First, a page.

(LANKAPUVATH | COLOMBO) – The Sri Lanka Apparel Sourcing Association held its 25th Annual General Meeting recently under the aegis of the Charge d’Affaires of the EU Thorston Bargfrede for the post-business session. Wilhelm Elias was re-elected Chairman, while the Vice Chairmen elected were Shweta Dhir and Azmina Kareem, Treasurer Denver Jayasundara and Secretary Gayan Galapitige as office bearers for the year 2022/23. Gopal K Iyer was appointed Secretary General for the Association.
One of the most powerful messages emerging from Chief Guest Bargfrede, Chairman Wilhelm Elias and the Vice Chairmen Azmina Kareem and Shweta Dhir, was that while the apparel industry had shown extraordinary tenacity and resilience through COVID and the economic crisis well evidenced by the good export results Sri Lanka was showcasing in 2022, there was a need to transform and that too with urgency.
Commending SLASA members for demonstrating the maturity of the industry and emerging stronger and more vibrant post the pandemic, Elias described the rapid transformation seen within the industry during the economic crisis as truly remarkable. “We adapted to new ways of doing business while also keeping the country’s needs a priority. There was no rule book to work on but business leaders demonstrated how the industry was flexible and quick to adapt while reaffirming Sri Lanka’s reputation of being a safe pair of hands.”
He added that in the next half of 2022, external forces are emerging, prompting a drop in numbers with galloping inflation west, customers being over-stocked and disposable income reducing. Elias said competitor countries will hard to keep business they gain from Sri Lanka even temporarily and hence, the industry must ensure that buyers are given good reason to move back to Sri Lanka. “In the larger picture, all apparel manufacturing countries are seeing an organic decline in business levels and we need to be conscious of reducing prices.”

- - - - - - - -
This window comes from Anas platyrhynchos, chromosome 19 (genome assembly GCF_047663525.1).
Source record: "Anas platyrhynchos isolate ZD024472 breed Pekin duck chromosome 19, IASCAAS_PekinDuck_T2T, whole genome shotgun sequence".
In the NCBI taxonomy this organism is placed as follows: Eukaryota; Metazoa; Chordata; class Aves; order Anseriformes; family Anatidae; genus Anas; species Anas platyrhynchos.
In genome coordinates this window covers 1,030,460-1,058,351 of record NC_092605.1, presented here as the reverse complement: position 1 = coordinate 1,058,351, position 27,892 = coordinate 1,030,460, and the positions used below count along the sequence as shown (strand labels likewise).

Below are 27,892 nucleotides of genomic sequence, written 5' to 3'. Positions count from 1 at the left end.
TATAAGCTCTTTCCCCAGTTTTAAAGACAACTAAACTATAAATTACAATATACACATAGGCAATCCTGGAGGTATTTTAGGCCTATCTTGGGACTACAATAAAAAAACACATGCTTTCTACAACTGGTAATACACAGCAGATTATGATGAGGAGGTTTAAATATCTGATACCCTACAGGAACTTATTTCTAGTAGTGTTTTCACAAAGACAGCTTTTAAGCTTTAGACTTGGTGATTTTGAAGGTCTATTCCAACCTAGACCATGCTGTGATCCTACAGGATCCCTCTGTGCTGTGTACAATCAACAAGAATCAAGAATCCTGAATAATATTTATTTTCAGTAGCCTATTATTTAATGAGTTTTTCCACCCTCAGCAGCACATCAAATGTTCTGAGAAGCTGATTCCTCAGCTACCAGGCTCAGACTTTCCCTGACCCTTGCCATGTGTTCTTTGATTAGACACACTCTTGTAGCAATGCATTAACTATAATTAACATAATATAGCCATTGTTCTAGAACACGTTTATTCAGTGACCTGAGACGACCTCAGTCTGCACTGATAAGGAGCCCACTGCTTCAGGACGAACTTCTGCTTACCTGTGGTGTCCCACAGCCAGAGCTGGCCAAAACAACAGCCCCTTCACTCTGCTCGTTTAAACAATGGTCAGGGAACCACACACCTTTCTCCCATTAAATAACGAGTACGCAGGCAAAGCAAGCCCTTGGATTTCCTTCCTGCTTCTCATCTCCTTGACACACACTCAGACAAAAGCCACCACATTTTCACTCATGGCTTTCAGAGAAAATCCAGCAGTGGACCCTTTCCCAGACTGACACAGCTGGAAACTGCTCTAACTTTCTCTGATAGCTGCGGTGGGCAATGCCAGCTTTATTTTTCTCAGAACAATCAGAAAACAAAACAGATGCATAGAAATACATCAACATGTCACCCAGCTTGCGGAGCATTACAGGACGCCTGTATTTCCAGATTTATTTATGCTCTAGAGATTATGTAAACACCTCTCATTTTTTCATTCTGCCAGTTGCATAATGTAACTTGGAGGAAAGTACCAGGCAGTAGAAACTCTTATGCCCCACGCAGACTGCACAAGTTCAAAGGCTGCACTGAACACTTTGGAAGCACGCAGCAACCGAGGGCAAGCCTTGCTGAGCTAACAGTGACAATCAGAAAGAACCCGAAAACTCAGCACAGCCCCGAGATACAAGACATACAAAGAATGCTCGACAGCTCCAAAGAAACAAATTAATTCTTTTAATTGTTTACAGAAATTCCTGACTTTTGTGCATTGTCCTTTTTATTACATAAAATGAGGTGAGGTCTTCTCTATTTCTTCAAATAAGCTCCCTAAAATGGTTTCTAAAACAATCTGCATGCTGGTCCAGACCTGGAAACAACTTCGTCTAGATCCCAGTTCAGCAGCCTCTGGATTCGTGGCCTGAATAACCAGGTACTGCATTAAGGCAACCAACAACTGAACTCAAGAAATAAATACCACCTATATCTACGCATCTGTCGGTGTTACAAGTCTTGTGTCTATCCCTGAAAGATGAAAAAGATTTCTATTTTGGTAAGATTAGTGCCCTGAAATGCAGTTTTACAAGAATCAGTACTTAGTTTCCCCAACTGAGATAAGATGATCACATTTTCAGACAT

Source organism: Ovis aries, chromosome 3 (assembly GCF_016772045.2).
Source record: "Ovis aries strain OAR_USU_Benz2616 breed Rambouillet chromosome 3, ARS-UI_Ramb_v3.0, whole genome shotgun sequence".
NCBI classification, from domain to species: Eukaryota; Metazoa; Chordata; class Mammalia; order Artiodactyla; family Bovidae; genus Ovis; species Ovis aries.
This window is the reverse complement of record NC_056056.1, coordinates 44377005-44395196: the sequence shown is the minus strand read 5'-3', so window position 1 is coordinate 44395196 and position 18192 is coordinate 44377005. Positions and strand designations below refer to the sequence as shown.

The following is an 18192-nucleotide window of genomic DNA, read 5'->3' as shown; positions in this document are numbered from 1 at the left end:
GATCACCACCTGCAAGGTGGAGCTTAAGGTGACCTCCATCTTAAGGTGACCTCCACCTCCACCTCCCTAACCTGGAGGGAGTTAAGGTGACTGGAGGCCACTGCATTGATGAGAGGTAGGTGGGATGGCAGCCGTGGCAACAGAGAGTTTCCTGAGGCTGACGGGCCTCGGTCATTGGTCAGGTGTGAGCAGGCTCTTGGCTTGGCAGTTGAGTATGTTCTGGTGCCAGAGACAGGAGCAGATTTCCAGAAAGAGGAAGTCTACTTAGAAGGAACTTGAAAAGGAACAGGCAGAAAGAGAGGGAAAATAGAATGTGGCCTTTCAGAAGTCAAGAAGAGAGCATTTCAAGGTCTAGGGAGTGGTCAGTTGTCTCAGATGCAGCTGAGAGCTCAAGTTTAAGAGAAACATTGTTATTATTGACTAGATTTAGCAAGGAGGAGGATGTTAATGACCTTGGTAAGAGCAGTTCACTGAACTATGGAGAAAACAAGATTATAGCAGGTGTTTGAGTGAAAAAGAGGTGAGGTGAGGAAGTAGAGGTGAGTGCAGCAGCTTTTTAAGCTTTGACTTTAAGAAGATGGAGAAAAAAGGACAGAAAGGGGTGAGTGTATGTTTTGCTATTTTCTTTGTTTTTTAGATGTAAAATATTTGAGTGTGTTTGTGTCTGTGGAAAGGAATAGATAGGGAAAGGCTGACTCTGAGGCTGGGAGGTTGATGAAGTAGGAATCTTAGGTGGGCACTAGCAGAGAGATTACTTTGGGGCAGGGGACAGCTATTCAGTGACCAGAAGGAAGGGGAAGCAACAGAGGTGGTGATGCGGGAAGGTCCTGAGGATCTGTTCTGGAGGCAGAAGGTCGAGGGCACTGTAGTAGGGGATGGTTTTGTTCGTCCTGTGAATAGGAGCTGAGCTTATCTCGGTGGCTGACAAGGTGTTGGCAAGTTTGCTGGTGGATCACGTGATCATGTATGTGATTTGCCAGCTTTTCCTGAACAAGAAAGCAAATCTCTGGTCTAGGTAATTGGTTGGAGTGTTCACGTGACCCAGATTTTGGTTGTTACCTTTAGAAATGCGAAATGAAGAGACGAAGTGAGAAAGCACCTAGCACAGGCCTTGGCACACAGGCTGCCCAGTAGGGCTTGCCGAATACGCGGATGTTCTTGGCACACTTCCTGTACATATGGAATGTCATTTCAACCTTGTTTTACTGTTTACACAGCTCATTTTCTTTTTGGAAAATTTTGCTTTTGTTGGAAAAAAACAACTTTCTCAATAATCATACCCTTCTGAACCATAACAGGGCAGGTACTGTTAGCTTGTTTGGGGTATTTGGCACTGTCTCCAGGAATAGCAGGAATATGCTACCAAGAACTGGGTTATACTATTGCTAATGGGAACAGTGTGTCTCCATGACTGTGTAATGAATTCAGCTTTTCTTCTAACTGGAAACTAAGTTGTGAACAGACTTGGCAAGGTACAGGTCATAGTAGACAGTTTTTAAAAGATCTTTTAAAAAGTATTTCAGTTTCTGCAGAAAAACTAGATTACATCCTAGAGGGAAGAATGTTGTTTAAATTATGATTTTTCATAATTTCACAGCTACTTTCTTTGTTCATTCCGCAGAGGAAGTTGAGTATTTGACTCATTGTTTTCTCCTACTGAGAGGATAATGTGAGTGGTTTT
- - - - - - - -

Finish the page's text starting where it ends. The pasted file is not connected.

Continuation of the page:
Vice Chairman Azmina Kareem had similar sentiments, augmenting Elias’ message that the industry needs to focus on opportunity. “Firstly, it’s about service and adaptability,” she explained. “Customer expectations are moving beyond to an end to end service model and suppliers are being empowered to do more for brands which is the bigger expectation of the brands. The traditional buyer-supplier relationship is diminishing.” She also emphasized a rebranding for Sri Lanka as a trading destination, taking advantage of the short transit times and cost competitiveness
Vice Chairman Shweta Dhir detailed a three-pronged approach. “Fabric sourcing needs to be diversified; we must hedge our risks with a healthy mix of near shore and indigenous fabric sourcing, focusing on aesthetics together with innovation. And the conscious consumer is here to stay which, with Sri Lanka being far ahead in terms sustainability initiatives, we can be the first port of call for many labels who plan to become transparent and responsible. Thirdly, we must showcase our product strengths, creating showrooms with shipped products constantly re-quipped with newness and market intelligence to buyers – sufficient with just sketch, swatch and digital representations.”
To meet the industry target of USD 8 billion by 2025 and determined to rally the troops, Elias stressed the need for relationship building which will come under stress in the months to come. “We are not the most cost-effective country, but we must transform our renowned resilience and tenacity into opportunity by building on our strengths and re-thinking our strategy, keeping that foundation of relationship building strong.”